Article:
Wednesday, August 18, 2010

Why Cloak-and-Dagger Journalists Need to Read Their Own Publication

Croydon, LondonImage by Mark Grealish via Flickr
Across the Pond, from whence Monty Python sprang, comes an amusing story in The Guardian concerning its ink-stained, red-faced brethren at The Croydon Advertiser.

Seems an intrepid Advertiser reporter went undercover--no pun intended--posing as a "john" to expose--still no pun intended--a brothel operating as a massage parlor. The results of the reporter's probe--slight pun intended--appeared in a story under the headline: Sinister brothel uncovered next to charity office, proving that charity begins at home (if your home is a house of ill-repute).

Ah, but here's the rub. Had the fearless scribe turned to page 52 of The Croydon Advertiser, he would have found an ad for the same "fantasy massage" parlor he went to great lengths to uncover. The Croydon Community Against Trafficking ("CCAT") alleges the brothel has regularly promoted itself in the Advertiser for years, and that the CCAT previously has flagged the enterprise to the newspaper.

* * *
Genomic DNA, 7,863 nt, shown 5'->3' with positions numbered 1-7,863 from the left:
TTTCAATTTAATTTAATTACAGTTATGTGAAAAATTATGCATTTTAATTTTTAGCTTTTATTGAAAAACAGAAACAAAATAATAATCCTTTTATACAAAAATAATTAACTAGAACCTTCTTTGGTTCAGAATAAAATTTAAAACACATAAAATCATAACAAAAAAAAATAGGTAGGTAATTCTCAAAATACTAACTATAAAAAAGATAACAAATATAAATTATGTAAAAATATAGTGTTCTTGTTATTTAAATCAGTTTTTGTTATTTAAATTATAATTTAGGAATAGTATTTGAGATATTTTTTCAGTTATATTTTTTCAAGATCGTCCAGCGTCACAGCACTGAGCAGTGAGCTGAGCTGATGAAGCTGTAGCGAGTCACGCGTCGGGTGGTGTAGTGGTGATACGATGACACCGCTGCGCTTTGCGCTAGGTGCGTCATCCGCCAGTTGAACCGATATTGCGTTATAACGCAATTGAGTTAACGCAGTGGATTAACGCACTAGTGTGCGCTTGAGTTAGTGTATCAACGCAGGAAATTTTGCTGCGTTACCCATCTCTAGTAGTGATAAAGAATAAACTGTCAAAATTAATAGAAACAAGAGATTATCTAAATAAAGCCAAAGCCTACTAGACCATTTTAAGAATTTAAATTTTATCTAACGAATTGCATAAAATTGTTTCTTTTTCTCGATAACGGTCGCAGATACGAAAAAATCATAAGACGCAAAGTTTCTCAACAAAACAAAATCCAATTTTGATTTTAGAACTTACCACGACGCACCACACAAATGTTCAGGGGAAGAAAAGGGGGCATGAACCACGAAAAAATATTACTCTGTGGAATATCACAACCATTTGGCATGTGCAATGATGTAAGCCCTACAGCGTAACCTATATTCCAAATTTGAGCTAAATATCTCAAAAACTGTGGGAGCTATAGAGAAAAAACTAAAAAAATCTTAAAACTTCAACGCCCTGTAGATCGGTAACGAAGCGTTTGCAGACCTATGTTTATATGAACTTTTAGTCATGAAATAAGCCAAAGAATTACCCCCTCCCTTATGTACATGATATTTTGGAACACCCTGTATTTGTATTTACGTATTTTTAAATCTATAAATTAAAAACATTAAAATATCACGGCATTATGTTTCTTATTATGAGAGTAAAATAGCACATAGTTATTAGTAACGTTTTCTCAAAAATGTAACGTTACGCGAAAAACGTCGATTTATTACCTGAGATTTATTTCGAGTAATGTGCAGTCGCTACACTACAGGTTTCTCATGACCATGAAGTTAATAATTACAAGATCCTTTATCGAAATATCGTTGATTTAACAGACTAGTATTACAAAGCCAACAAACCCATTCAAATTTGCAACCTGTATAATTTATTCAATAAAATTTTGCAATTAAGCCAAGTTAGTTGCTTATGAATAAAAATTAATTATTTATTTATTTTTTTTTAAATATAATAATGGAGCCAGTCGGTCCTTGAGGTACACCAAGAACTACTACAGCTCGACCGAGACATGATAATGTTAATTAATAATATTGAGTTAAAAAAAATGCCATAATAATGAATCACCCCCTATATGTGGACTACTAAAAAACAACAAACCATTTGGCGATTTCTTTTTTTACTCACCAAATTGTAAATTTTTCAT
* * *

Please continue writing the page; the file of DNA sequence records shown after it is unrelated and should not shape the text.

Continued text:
In a spin worthy of a politician's shill, the editorial director of  Advertiser parent Northcliff  Media's south-east weeklies issued a statement that although the Sexual Offences Act of 1956 proscribes operating a house of prostitution, it is not against the law to accept advertisements for brothels.

Still, the Advertiser may want to address its advertising policy at its next board-ello meeting.
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